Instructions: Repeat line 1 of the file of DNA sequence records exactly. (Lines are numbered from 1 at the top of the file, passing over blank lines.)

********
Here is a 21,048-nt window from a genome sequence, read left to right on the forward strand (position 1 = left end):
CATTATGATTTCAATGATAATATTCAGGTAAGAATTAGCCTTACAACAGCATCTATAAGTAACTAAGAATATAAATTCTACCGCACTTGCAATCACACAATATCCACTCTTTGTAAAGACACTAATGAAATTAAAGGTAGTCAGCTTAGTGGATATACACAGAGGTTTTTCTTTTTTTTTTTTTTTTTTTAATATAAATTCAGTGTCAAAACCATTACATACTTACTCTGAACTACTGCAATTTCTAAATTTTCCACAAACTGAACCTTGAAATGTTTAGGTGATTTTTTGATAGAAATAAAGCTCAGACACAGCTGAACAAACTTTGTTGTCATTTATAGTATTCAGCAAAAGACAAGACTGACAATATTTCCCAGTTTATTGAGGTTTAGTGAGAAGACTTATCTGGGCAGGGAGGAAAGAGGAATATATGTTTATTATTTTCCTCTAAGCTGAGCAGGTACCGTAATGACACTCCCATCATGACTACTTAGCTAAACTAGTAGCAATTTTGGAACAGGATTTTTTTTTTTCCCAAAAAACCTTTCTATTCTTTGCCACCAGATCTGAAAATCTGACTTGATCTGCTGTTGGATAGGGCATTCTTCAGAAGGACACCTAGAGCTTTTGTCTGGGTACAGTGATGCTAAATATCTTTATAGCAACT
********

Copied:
Here is a 21,048-nt window from a genome sequence, read left to right on the forward strand (position 1 = left end):